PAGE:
Racism is part of our daily life – and no surprise when it shows up in our military

Mike Blake/Reuters

The U.S. Navy’s top admiral on Tuesday condemned two new racist incidents involving hate symbols on warships, which sources said included a noose that was left on a Black sailor’s bed…

While he did not give details of the incidents, Chief of Naval Operations Admiral Mike Gilday cautioned in a message to the fleet on Tuesday that racial divisions in the ranks cut at the military’s ability to protect the country.

“If we must first question the intentions of our shipmate standing the watch with us, now, and especially, when taking fire, we will fail when the Nation needs us most in combat,” Gilday said…

Reuters was first to report last month that nearly a third of Black U.S. military servicemembers reported experiencing racial discrimination, harassment or both during a 12-month period, according to results of a long-withheld Defense Department survey.

It took appointment of the first-ever Black Secretary of Defense to drag the stink of racism in our military out into daylight…this time. No news to anyone who can remember when segregation in the US military was “official”.

5 thoughts on “Racism is part of our daily life – and no surprise when it shows up in our military

  1. Footnote says:

    “Race riot at sea — 1972 Kitty Hawk incident fueled fleet-wide unrest” https://www.navytimes.com/military-honor/black-military-history/2017/02/28/race-riot-at-sea-1972-kitty-hawk-incident-fueled-fleet-wide-unrest/
    “The USS Kitty Hawk riot was a racial conflict between white and black sailors aboard the United States Navy aircraft carrier Kitty Hawk on the night of October 12/13, 1972, while positioned at Yankee Station off the coast of North Vietnam during the Vietnam War.” https://en.wikipedia.org/wiki/USS_Kitty_Hawk_riot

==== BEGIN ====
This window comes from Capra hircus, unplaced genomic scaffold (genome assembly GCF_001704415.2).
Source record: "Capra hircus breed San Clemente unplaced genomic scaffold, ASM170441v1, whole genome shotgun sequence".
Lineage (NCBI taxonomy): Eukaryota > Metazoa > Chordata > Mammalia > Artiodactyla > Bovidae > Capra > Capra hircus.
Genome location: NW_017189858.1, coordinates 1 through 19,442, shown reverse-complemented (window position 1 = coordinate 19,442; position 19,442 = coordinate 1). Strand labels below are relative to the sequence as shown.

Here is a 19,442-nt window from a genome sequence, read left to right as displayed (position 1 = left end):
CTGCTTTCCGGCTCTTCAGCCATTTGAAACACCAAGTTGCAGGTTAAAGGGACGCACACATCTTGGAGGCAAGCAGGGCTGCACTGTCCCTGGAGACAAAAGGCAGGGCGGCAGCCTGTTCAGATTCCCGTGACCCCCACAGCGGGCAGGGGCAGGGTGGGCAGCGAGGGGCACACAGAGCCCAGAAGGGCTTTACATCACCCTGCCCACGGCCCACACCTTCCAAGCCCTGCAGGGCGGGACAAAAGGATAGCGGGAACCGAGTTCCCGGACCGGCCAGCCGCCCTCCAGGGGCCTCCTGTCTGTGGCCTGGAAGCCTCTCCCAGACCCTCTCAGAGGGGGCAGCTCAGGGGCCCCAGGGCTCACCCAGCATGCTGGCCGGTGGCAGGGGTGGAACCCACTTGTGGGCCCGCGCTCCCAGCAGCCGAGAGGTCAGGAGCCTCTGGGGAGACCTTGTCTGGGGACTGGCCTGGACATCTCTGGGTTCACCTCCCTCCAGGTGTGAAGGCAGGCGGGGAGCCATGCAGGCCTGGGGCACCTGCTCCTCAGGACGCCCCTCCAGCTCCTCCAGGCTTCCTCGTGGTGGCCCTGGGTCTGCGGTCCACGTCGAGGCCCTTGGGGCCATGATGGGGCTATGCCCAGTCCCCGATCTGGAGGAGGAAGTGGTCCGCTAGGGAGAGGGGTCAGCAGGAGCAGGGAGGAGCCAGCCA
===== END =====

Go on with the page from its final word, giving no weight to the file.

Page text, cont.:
“The Port Chicago Mutiny involved African American enlisted men in the U.S. Navy who refused to return to loading ammunition after a disastrous explosion at Port Chicago, California on July 17, 1944 that destroyed the Liberty ship SS E.A. Bryan.” https://www.blackpast.org/african-american-history/port-chicago-mutiny-0/
    “The Port Chicago disaster highlighted systemic racial inequality in the Navy. A year before the disaster, in mid-1943, the U.S. Navy had over 100,000 African Americans in service but not one black officer.” https://en.wikipedia.org/wiki/Port_Chicago_disaster
    “The Agana Race Riot (December 24–26, 1944) took place in Agana, Guam, as the result of internal disputes between white and black United States Marines. The riot was one of the most serious incidents between African-American and European-American military personnel in the United States Armed Forces during World War II.” https://en.wikipedia.org/wiki/Agana_race_riot

    • Footnote says:

      “Captain Mulzac WW2 Hero and America’s First Black Master Mariner” https://gcaptain.com/mulzac-first-black-master-mariner/
      “…In 1942 his career was briefly rescued when the United States Maritime Commission offered Mulzac, at the age of 56, the opportunity to command the first Liberty ship named after an African American, the SS Booker T. Washington. He initially declined the offer because Commission policies required him to command an all black crew. When the National Association for the Advancement of Colored People (NAACP) and other black organizations protested, Commission officials then changed the racial policy and from 1942 to 1947 he commanded an integrated crew. Various Liberty ships under his command made 22 round trips, transporting 18,000 soldiers to the war theater in Europe and the Pacific.” https://www.blackpast.org/african-american-history/mulzac-hugh-1886-1971/

  2. Cassandra says:

    “Forgotten History: How The New England Colonists Embraced The Slave Trade” (c1638) https://www.npr.org/2016/06/21/482874478/forgotten-history-how-the-new-england-colonists-embraced-the-slave-trade
    “In August 1619, a ship carrying more than 20 enslaved Africans arrived at a coastal port in the British colony of Virginia. The people on board were sold to colonists, marking the beginning of a more than two-century-long institution that would radically alter and continue to inform the identity of a young nation.” (1619 Project NYT) https://www.nytimes.com/interactive/2019/08/14/magazine/1619-america-slavery.html interactive, takes time to load

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